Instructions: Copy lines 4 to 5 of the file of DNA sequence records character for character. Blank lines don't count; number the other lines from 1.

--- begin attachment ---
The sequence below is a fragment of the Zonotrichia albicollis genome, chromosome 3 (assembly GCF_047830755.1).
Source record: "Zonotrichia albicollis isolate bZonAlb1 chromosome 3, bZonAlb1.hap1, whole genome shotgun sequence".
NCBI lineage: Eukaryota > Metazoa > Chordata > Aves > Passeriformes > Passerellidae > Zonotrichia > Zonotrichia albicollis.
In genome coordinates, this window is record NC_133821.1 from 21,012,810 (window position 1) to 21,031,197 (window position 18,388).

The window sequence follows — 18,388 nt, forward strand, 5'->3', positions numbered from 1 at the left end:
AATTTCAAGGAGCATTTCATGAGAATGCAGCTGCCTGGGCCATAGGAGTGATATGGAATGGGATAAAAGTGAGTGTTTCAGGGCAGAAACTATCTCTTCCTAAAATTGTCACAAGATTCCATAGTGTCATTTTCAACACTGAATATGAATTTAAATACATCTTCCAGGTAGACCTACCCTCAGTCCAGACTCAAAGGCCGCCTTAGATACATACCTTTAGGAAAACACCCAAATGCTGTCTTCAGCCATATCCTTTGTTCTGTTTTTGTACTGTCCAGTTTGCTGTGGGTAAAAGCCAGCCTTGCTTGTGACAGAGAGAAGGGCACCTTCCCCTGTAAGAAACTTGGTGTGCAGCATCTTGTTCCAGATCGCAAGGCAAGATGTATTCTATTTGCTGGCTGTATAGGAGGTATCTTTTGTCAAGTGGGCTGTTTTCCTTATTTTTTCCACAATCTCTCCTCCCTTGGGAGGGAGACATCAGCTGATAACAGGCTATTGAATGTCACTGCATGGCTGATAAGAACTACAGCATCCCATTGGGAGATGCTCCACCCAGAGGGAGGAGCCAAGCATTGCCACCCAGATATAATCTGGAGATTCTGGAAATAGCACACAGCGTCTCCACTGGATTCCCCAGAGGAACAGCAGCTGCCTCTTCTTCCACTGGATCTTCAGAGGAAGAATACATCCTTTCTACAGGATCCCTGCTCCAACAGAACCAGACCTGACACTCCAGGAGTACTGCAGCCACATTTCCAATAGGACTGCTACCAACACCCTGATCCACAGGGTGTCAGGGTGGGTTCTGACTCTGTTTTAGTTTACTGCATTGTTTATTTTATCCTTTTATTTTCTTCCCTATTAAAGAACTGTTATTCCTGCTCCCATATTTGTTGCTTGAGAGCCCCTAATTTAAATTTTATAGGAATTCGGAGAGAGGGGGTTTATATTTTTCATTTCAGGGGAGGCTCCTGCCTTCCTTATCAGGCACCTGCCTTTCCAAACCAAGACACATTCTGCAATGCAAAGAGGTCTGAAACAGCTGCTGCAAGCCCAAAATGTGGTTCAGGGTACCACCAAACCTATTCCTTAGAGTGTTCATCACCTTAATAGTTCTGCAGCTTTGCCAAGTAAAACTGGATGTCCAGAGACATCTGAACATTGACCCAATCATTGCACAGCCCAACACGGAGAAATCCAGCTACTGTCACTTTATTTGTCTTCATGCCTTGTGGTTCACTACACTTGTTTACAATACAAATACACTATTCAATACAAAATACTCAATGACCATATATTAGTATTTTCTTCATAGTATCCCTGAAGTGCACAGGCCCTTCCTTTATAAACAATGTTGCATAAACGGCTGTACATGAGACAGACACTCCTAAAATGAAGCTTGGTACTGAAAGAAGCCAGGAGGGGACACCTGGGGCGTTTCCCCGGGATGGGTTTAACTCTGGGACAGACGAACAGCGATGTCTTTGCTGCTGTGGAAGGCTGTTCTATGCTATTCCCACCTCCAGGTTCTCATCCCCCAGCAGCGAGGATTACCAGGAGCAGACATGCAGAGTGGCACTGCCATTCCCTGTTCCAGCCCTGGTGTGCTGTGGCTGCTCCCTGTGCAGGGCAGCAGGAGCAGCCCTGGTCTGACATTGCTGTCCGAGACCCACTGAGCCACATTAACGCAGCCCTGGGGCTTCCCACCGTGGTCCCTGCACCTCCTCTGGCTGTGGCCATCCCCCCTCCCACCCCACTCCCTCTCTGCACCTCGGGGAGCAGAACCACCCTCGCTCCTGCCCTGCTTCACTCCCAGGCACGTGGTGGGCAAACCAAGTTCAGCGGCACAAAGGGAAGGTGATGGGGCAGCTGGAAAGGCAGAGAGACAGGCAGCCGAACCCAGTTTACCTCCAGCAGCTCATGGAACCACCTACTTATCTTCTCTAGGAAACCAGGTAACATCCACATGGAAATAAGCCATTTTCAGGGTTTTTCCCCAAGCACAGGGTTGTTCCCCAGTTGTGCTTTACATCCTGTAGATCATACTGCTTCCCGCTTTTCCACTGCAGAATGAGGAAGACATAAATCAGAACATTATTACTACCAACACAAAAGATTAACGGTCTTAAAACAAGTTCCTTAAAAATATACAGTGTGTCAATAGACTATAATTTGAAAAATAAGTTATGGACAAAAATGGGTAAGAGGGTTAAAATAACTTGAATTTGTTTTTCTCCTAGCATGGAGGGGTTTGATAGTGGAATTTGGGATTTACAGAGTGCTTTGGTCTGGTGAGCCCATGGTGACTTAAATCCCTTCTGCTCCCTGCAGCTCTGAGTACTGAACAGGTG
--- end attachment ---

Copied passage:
In genome coordinates, this window is record NC_133821.1 from 21,012,810 (window position 1) to 21,031,197 (window position 18,388).

The window sequence follows — 18,388 nt, forward strand, 5'->3', positions numbered from 1 at the left end: